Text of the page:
Todd Miller, a competitive skier and fixture at Sunday River in Newry, died June 3 after suffering a heart attack. He was 53.

Miller was well-known in Portland and Bethel’s 12-step recovery communities.

Todd Miller Photo courtesy of the Miller family

He was remembered by friends and family Wednesday as an avid outdoorsman who lived life to its fullest. At the same time, friends say, he struggled for years with alcoholism.

“He was exuberant, passionate, vibrant, full of zest, and full of life despite his challenges,” said Roger Beaudoin, Miller’s friend for the past 26 years. “He was someone who literally lost everything in his life, (but) never lost his personality and passion for the things he was passionate about. Right until the end, he was still a vibrant person. He was still an amazing skier. He was a great fisherman. He was all sorts of things.”

Miller grew up in Wakefield, Rhode Island, on a Christmas tree farm. He and his two brothers, Stephen and Dexter Miller, lived two miles from the ocean and five miles from a local ski area. Miller’s father owned an A-frame house in Mount Snow, Vermont. Miller and his brothers skied there often as kids.

He graduated from South Kingston High School in 1984 and went on to study communications at the University of Rhode Island, graduating in 1989.

Stephen Miller said Wednesday his older brother was an awesome person.

“I’ll miss his energy,” Stephen said. “His energy was just overwhelming. He never sat. He just always kept going. He would push me to keep going.”

Miller moved to Maine in 1994. He skied and worked in the marketing department at Sunday River Resort.

When American Skiing Co. formed in 1996, Miller began traveling to ski resorts across the country, where he skied and put on major events.

Miller, who had a passion for mountain biking, ran the popular Trail 66 Mountain Bike Race Series. Most recently, he was manager of the tuning shop at the resort’s South Ridge Lodge. Beaudoin said Miller operated the resort’s state-of-the-art tuning machine and often held demonstrations for guests.

“He was so passionate about what he was doing,” Beaudoin said. “Being back at Sunday River meant so much to him and so much to me. Todd was surrounded by people he knew and loved. A lot of people had great respect for him, despite his challenges. … He was a hard worker. He had a hard work ethic.”

Miller lived in Portland for more than a decade. He worked for Pierce Promotions and Event Management in Portland. He also worked for EMG 3, an event management company in Falmouth.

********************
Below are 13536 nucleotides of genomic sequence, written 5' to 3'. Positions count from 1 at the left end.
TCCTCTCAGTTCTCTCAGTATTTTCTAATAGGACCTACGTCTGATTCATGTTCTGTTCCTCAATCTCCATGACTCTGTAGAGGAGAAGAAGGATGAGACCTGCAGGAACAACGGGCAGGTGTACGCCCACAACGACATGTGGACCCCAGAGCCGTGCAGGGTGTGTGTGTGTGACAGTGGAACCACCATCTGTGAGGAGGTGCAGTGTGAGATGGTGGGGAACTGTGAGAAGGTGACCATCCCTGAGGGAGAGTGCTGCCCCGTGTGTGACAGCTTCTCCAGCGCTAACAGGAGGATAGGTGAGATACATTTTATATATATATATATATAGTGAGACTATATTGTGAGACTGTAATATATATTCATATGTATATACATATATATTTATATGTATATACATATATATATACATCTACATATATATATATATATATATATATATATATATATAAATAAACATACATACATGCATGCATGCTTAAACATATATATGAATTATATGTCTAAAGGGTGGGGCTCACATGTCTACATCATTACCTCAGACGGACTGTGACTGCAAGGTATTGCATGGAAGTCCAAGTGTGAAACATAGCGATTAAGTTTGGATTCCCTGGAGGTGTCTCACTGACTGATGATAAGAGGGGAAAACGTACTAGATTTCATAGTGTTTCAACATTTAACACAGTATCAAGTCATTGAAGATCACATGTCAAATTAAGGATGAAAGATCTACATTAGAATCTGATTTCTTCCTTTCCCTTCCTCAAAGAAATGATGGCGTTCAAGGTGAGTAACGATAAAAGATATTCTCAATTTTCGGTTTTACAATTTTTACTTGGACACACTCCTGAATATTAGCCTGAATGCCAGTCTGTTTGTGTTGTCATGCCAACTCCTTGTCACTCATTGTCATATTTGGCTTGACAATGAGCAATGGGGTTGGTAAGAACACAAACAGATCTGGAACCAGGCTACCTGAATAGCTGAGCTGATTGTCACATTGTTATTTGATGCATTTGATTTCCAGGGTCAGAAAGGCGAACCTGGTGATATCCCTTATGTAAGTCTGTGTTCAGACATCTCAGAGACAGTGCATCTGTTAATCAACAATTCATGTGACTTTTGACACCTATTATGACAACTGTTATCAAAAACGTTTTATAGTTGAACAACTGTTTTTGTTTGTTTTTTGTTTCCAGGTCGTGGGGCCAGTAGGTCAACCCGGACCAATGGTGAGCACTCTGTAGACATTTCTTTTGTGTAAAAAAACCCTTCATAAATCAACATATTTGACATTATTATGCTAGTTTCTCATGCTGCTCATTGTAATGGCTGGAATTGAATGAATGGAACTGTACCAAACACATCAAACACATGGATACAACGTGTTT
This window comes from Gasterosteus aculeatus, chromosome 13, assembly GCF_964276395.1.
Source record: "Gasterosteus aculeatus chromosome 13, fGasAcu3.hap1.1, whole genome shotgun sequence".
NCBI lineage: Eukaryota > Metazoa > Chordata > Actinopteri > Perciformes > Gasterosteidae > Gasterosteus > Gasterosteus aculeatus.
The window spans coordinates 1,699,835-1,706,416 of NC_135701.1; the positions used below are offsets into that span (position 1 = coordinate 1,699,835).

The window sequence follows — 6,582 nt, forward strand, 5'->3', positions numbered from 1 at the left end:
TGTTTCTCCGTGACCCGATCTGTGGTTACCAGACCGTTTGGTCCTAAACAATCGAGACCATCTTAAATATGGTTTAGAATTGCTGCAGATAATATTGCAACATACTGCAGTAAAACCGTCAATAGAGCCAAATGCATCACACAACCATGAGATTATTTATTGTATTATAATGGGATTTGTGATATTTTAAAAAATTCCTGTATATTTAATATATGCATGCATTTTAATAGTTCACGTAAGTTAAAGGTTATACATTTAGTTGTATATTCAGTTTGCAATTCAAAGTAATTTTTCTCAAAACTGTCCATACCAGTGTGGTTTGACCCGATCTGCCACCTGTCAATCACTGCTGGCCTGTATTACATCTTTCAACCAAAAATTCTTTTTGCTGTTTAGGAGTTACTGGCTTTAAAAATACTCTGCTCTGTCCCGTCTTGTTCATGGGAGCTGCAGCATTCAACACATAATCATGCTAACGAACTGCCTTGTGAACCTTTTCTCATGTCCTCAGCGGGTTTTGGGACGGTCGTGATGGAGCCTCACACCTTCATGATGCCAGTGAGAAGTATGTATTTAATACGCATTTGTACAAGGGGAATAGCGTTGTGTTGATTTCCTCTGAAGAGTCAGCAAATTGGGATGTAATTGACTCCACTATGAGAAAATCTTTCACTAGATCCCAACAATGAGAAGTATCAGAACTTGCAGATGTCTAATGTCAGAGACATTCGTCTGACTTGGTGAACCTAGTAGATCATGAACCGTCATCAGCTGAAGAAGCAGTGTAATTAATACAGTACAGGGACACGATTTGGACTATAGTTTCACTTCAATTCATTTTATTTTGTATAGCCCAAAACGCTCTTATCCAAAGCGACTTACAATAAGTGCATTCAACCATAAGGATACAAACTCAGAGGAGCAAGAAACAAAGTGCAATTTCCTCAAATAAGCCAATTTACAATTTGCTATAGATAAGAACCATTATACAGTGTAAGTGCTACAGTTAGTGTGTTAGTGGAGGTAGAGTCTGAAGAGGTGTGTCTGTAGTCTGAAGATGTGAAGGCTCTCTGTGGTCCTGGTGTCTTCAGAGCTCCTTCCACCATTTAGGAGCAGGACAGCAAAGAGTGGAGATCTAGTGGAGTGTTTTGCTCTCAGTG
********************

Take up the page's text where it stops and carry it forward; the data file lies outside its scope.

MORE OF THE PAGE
Miller was a father of two children: Lydia Miller, 14, and Evan Miller, 16. Patrice Cappelletti, Miller’s ex-wife, said his passing is a big loss for their kids. She said he was an awesome person but struggled to overcome his problem with alcohol.

Cappelletti described Miller as “charismatic” and “cool.”

“He was such a blast to be with and then he wasn’t,” she said. “I want to celebrate Todd. I have a soul contact with him. That soul contract goes on forever. He chose the path he chose and somehow he got lost along the way. I don’t know what that is, but the time we were together was extraordinary. He lives in my two children. They carry him. They carry his passions.”

Russ Murley, a close friend who skied and hiked with Miller for years, said he struggled.

“I was doing everything I could do to help keep him sober,” Murley said. “When he was all in, he was all in. … When he was sober, everyone loved Todd. He was outgoing and very personable. He loved to be outside. He loved to ski. Loved to hunt. Loved to fish. Loved to hike. The happiest I’ve ever seen him was Christmas Day when he was skiing with his kids.”

Miller had a family history of heart disease. On June 3, Oxford County sheriff’s deputies responded to Miller’s home in Bethel after a friend expressed concern about his well-being. Deputies found his body. Miller has suffered a massive heart attack.

Miller’s cousin Tammy Dequattro of South Kingston, Rhode Island, said she will miss his laugh.

“I keep hearing his laugh,” Dequattro said. “I keep hearing his laugh and it brings me to tears every time I think about him. He was a fun, fun guy. I loved him so much. Everyone that knew him loved him. He was just really engaging, wonderful and fun. He enjoyed life a lot. It’s sad that it’s been cut so short.”

A celebration of his life will be held at 3 p.m. Saturday at Barker Lodge at Sunday River.

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